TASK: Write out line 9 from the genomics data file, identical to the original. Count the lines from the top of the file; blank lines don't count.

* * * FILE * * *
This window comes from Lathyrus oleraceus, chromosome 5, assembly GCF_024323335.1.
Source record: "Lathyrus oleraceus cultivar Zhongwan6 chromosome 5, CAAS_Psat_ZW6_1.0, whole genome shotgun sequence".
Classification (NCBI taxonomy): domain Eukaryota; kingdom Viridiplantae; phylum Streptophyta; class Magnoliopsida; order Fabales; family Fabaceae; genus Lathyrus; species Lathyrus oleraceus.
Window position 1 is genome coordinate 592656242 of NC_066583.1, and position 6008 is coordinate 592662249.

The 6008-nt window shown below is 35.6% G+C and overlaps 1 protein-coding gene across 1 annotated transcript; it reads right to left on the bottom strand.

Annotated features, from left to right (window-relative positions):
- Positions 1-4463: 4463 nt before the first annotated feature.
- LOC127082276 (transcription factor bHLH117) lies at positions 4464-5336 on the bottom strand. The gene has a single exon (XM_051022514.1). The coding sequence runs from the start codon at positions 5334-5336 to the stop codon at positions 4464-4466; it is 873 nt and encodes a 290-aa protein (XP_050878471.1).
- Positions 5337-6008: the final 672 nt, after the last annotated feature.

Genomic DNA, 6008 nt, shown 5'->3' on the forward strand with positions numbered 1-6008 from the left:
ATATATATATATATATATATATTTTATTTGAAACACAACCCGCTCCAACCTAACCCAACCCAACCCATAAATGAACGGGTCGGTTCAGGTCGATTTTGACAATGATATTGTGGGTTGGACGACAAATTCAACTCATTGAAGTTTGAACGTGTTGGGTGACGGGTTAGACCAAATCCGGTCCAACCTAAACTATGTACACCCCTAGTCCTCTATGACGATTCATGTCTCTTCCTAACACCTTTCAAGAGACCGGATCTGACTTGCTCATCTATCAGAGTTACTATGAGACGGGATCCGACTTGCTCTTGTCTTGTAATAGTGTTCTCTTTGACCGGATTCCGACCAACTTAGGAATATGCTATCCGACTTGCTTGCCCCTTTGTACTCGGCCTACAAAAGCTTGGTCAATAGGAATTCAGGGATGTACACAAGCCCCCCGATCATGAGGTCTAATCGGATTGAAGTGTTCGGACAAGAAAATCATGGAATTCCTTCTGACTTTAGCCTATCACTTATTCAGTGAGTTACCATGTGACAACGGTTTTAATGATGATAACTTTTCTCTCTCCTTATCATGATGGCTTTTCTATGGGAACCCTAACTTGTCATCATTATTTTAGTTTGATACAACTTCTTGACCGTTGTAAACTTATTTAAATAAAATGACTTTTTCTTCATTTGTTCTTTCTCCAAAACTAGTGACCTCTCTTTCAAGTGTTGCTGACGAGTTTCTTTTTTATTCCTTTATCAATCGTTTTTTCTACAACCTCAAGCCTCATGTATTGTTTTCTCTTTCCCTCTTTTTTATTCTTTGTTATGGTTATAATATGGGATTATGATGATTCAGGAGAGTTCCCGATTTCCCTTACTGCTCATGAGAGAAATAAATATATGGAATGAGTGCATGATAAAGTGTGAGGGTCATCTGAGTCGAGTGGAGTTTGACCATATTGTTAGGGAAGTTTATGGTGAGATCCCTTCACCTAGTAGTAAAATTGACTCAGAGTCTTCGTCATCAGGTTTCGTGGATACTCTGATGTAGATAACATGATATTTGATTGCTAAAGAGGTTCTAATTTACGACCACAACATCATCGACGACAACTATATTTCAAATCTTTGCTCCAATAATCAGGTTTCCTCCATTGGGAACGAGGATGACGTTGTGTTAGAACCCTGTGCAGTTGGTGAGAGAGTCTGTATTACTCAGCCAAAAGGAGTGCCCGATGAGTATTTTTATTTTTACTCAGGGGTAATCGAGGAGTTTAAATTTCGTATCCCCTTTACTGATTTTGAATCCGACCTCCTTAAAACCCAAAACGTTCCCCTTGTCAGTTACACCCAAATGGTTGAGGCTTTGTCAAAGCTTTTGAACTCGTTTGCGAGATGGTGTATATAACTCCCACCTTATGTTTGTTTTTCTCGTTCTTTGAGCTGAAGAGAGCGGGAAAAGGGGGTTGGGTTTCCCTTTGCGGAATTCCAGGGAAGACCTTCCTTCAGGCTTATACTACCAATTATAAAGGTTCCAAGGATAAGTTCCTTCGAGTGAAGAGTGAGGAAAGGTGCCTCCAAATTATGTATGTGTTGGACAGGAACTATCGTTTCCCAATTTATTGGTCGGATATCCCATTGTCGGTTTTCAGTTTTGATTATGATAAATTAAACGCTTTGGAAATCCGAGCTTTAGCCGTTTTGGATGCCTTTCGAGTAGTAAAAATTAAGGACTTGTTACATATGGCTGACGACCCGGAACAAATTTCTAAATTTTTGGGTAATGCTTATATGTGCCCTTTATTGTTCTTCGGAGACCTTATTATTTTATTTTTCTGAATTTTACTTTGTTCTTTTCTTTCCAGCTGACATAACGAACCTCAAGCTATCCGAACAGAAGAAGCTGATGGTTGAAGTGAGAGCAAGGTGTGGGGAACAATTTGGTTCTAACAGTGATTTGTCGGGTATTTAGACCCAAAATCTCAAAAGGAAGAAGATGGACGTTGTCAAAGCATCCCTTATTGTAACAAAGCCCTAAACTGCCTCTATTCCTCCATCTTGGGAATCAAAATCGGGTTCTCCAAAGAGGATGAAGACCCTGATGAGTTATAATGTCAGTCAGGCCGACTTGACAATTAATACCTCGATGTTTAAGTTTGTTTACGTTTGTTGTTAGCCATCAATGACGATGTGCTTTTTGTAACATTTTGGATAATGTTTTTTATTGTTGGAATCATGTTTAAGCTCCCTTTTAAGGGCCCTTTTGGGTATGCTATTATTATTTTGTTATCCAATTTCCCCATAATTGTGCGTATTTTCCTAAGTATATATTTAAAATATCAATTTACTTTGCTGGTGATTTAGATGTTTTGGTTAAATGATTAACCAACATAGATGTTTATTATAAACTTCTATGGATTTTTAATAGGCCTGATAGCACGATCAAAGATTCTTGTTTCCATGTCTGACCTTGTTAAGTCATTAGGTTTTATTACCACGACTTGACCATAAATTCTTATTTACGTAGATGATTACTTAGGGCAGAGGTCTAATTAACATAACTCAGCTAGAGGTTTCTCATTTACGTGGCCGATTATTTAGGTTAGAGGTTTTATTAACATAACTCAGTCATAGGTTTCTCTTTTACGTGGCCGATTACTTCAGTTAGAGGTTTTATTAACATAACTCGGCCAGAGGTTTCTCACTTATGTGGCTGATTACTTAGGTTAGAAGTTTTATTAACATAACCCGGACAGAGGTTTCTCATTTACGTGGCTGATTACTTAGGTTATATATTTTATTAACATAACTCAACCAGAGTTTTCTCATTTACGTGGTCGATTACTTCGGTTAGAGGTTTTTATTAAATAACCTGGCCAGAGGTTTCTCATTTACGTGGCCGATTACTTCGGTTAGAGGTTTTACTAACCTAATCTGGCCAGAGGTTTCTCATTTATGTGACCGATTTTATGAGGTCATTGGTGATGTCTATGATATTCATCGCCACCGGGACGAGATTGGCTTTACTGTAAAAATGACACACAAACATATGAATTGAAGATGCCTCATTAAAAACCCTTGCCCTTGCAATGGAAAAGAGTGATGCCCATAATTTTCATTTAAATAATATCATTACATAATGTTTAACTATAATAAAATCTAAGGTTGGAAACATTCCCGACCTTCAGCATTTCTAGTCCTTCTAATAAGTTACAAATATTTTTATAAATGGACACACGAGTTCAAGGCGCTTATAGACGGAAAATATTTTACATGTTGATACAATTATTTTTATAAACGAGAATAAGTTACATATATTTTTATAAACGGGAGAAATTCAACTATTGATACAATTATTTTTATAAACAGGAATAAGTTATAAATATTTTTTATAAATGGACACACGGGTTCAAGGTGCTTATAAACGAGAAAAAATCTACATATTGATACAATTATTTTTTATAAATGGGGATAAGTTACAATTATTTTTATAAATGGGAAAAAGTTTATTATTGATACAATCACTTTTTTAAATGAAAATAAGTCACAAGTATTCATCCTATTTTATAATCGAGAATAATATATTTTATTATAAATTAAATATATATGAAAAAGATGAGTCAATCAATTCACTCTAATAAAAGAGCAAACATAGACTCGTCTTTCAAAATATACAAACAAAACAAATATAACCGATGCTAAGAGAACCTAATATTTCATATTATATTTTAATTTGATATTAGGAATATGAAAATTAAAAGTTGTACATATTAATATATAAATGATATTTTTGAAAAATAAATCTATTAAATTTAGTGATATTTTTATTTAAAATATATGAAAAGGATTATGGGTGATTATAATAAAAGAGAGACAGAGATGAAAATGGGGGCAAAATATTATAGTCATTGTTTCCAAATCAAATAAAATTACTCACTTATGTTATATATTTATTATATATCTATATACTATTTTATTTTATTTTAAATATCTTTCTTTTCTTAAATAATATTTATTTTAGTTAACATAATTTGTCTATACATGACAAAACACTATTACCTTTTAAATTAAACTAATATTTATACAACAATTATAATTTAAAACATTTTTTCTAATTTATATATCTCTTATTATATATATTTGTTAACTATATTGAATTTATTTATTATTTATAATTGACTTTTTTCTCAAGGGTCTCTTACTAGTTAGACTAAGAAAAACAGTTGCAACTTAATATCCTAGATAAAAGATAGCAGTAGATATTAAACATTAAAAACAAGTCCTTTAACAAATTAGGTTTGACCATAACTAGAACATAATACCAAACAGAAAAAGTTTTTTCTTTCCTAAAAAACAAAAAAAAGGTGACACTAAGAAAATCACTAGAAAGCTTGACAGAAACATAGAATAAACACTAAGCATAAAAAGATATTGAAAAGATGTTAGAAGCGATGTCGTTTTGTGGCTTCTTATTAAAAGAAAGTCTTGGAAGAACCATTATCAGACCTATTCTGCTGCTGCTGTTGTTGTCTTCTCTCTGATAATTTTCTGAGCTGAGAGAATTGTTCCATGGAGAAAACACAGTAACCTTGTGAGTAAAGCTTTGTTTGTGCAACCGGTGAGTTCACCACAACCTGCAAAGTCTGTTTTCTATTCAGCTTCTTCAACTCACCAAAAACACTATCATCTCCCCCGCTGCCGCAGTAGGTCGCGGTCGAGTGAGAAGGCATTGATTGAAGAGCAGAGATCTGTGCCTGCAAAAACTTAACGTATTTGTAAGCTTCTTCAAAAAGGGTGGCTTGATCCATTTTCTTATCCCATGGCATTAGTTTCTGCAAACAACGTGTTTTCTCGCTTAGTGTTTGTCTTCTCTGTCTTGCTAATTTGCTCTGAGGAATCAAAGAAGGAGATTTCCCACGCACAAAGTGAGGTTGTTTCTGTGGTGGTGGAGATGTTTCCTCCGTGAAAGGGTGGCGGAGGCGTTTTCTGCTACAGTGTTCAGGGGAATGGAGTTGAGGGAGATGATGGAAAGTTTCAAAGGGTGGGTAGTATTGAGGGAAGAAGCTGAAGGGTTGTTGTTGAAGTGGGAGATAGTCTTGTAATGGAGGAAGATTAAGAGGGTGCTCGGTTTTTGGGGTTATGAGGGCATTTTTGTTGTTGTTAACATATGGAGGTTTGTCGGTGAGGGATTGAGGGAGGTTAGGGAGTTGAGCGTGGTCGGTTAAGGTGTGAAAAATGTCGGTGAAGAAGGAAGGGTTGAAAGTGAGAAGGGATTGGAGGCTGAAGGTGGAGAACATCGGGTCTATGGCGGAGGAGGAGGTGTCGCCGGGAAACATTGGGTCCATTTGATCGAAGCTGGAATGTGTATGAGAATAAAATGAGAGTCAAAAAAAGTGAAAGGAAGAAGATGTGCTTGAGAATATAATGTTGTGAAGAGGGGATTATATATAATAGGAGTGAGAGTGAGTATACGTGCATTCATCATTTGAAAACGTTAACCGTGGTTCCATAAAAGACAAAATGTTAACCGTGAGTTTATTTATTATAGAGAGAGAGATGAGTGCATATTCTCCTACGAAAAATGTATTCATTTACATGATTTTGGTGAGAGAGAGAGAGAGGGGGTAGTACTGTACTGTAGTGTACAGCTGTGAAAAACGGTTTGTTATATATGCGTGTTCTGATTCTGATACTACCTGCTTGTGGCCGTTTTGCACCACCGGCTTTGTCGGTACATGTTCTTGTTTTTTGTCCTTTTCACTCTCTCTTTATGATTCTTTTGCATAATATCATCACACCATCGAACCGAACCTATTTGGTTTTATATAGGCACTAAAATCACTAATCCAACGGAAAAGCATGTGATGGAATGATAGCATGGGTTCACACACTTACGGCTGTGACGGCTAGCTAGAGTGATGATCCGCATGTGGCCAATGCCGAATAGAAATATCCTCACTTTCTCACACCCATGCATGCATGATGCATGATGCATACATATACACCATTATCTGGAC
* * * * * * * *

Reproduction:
- Positions 5337-6008: the final 672 nt, after the last annotated feature.